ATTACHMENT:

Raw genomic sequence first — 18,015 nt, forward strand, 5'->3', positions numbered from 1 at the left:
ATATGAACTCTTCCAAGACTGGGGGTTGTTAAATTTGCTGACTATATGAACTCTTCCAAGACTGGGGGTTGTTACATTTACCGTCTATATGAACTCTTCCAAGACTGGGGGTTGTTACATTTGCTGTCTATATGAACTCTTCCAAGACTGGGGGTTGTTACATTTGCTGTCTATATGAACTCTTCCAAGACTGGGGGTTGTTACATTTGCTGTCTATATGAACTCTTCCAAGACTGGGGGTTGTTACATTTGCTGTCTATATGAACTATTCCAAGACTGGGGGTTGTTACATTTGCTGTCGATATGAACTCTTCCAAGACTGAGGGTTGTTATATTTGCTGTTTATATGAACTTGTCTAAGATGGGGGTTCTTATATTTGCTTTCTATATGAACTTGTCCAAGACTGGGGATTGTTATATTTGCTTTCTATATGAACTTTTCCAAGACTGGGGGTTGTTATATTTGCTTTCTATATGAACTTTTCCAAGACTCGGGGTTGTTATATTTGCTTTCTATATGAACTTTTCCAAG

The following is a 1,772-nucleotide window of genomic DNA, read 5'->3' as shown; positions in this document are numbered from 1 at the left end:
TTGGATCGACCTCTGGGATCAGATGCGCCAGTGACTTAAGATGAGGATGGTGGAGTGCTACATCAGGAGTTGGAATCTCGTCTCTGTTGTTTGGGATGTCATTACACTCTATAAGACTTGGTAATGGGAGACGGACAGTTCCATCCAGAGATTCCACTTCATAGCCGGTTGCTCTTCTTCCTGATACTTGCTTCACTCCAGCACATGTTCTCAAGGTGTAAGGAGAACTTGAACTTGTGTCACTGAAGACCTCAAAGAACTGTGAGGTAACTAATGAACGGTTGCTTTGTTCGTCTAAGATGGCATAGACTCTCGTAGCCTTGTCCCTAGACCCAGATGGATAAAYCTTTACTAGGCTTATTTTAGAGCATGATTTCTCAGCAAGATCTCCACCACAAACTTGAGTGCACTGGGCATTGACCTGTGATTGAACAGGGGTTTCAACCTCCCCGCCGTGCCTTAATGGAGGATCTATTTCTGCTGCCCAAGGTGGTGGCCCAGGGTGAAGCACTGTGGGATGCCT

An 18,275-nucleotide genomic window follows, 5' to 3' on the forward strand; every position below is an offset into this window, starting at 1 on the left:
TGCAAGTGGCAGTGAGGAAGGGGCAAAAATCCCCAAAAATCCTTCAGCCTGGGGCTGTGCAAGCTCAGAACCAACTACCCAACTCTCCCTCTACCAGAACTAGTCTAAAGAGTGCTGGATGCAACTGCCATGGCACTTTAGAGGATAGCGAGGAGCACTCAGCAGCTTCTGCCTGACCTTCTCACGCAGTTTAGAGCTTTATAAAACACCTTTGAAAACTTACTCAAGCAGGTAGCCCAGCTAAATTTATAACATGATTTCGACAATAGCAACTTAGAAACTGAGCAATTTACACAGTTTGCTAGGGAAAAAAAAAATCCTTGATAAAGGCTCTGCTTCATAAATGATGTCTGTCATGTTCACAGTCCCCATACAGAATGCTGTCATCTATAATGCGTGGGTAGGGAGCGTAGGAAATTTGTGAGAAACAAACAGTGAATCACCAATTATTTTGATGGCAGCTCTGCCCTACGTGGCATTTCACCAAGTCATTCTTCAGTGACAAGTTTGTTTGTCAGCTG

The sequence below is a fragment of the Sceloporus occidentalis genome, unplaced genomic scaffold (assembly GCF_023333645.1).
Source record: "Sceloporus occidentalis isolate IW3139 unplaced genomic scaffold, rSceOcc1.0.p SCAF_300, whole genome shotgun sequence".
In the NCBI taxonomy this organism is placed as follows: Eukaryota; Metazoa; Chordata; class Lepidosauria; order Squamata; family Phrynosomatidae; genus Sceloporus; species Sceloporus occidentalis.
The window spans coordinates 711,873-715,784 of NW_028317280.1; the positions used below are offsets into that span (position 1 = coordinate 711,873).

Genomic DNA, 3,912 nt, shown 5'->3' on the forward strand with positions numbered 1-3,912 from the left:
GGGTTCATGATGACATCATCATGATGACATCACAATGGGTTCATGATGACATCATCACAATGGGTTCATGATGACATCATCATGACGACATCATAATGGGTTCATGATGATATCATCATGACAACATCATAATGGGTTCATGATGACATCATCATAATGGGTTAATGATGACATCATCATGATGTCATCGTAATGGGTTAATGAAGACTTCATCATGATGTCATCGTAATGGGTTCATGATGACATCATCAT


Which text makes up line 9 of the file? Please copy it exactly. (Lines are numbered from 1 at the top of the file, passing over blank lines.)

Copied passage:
In the NCBI taxonomy this organism is placed as follows: Eukaryota; Metazoa; Chordata; class Lepidosauria; order Squamata; family Phrynosomatidae; genus Sceloporus; species Sceloporus occidentalis.